Three weeks after the chicks arrived, I've nearly completed their home. Thanks to BackyardChickens.com the details of our coop are thorough.
After review of the coops on BYC, I chose a walk-in height run area with a raised coop for the hens. Construction began without too much deliberation and proceeded step by step, or piece by piece - as I salvaged many building materials from my storage shed.
The aesthetic idea was to have the coop resemble the main house:
I have published the step-by-step process online and an overview with final photos.
Thanks to coop plans posted on this site, I was able to incorporate many design advantages in the construction of our bird's new home. The first step was to properly grade the area, laying concrete block below grade. Later the Hardware Cloth was buried 12"-16" below the bottom plate to ward off digging predators.
As I labored in the backyard on this coop after work, the evening hours fell upon me - darkness usually declaring an end to each evening's production. Throughout construction, I had several ominous visitors observing my methods: The first was a Red Fox who showed up the very first day, walking within 20' until spotted by our Labrador. Shortly after the fox, overhead screeched a Red-Tailed Hawk.
The next evening a raccoon was seen tearing across the lawn after a failed attempt to enter our garbage can triggered the attention of outdoor spotlights. A skunk, a rat, several birds of prey - including an owl, and most recently the coyote barking their familiar yip within 100 yards. I knew before I started that I'm planting these chickens at the edge of a field where all these creatures live. In fact, to date - the south side, of our coop isn't finished. I planned to put another large window along the back but haven't decided if this is advisable or not. If it's there, the wildlife will be able to feast their eyes upon the chickens in their roost which may inspire them to be more tenacious in getting at them!
Some of the features of this coop begin with the well-built foundation. Method followed proper technique for quality residential construction. LOL, it's a darn nice 'chicken coop' with about the only thing missing being some rake trim, cornice and crown molding - which seemed extravagant. Many people, including myself, only wish their own homes were built with such care.
An idea I incorporated from BackyardChicken visitors is a wire floor in the coop. I installed a smooth kitchen panel for 2/3 of the floor but finished the space under the roosts with Hardware cloth. (I'd like to note: hardware cloth is one of those words, new to me, that kept resounding in my head as I worked with it. It's vicious stuff yet I remained unscathed as I fastened the uncloth-like wire to studs with a pneumatic stapler.) I'd say nailing on that "cloth" lol, the wire, was the most amazing, fun and clean-looking stage of building. The compressor driven brad gun with galvanized 1" staples was a god-send! I fastened the wire with lots of staples, considering local pests.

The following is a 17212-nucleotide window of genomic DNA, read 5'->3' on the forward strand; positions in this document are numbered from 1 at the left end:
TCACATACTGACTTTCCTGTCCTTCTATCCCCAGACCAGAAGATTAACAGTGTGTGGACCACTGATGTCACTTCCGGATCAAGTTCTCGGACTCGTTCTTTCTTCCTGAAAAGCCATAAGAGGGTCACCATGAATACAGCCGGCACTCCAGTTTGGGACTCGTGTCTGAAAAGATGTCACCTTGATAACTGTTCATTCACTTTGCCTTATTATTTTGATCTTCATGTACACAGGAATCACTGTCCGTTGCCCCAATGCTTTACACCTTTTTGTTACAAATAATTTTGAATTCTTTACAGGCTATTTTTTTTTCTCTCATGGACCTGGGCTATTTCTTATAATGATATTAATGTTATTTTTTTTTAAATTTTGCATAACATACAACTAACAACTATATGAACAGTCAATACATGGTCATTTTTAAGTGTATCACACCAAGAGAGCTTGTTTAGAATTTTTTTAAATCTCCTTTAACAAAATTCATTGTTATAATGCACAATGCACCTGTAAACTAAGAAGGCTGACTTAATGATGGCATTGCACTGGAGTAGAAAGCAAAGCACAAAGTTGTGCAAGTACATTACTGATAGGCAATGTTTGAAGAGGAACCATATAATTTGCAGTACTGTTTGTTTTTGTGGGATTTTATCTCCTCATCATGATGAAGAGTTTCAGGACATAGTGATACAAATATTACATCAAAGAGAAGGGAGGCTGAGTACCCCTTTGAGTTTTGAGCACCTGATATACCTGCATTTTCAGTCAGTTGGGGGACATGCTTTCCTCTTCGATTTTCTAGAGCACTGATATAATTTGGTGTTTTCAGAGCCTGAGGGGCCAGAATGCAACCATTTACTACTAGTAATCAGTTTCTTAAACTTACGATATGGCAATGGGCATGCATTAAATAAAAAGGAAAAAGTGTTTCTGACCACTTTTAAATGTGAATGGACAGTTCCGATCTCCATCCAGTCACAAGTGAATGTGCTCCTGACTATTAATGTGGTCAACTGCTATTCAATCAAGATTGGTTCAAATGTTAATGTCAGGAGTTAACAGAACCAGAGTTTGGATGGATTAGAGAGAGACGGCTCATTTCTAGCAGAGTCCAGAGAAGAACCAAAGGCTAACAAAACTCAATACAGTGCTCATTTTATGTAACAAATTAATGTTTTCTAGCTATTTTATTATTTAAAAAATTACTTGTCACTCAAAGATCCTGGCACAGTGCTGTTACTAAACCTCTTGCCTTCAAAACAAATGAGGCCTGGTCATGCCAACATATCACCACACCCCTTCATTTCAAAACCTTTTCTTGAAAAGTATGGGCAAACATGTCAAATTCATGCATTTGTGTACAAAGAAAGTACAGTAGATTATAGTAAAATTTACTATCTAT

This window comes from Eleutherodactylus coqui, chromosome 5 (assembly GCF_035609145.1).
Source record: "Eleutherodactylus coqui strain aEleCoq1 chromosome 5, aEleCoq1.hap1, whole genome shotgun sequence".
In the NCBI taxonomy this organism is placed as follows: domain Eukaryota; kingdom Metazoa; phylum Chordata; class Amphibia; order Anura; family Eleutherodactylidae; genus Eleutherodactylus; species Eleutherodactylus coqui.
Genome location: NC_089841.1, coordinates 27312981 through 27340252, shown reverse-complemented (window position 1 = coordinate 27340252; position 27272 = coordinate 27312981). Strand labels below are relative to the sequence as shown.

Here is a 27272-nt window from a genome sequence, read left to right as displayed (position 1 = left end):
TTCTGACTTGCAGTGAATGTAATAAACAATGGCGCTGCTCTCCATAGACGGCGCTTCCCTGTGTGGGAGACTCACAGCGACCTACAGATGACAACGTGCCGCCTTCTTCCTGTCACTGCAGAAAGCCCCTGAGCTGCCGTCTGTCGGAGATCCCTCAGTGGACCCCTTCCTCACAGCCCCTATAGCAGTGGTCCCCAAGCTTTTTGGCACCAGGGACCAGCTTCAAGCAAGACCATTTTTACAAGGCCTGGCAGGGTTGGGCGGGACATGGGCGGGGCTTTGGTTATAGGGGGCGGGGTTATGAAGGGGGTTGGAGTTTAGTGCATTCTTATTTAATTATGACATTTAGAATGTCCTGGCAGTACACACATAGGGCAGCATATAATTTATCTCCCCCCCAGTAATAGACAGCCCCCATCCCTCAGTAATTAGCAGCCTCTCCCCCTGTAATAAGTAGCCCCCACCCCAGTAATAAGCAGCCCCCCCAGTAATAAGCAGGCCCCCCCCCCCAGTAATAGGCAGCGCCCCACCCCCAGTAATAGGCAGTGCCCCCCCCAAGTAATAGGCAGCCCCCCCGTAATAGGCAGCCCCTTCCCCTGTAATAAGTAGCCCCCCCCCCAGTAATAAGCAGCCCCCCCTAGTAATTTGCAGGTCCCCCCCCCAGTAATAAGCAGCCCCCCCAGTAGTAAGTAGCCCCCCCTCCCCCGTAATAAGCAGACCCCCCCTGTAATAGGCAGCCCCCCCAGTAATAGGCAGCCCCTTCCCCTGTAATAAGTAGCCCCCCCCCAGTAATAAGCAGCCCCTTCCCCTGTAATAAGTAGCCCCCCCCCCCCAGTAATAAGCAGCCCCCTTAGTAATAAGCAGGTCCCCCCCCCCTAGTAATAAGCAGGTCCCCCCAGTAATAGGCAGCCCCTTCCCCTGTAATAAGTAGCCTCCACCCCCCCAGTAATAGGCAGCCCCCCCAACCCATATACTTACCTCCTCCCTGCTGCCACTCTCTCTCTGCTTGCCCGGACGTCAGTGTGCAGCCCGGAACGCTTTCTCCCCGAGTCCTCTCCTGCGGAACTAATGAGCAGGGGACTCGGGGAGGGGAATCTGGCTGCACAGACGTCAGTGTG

Some of the elegant details include full corner returns with copper caps, half-round vent windows, tempered glass operable windows with mahogany frames and a door system utilizing a rope and pulley.
The rope for the chicken's door can be seen in the photo above. By making a heavy door and attaching it to a rope and pulley, operation from outside the coop is simple - pull rope, hook on peg and the hen's are free.
I will update this page with some more detailed photos when I've completed the two remaining sides.
Here's a picture of the hand-painted plaque my daughter made for the nesting box portico.
2010-05-04 08:37:22 Thanks BYC members! I had no idea what a Chicken coop was, other than a shed with a door. Now we are the proud owners of a cute little house for our hens that utilizing the freely available user submitted coop plans on backyardchickens.com is well-designed, practical and safe for our chicks. Utilizing my own resourcefulness and creativity, I was able to fabricate the entire structure from basic raw materials with an aesthetic that suits the property. All in all a thoroughly enjoyable adventure, and one that is just beginning. I'm pretty sure I can be contacted via my website or article if you have any questions.
* The total area is approx. 5' x 10' - the coop is 4' x 5' and is expected to house 4 hens.
The approximate material costs are derived from estimating the cost of materials salvaged and materials purchased in total exceed $1,000. Labor is estimated to have exceeded 40 hours... but a lot of that was staring and wondering what to do next. I posted step by step and itemized all materials in the above mentioned article.
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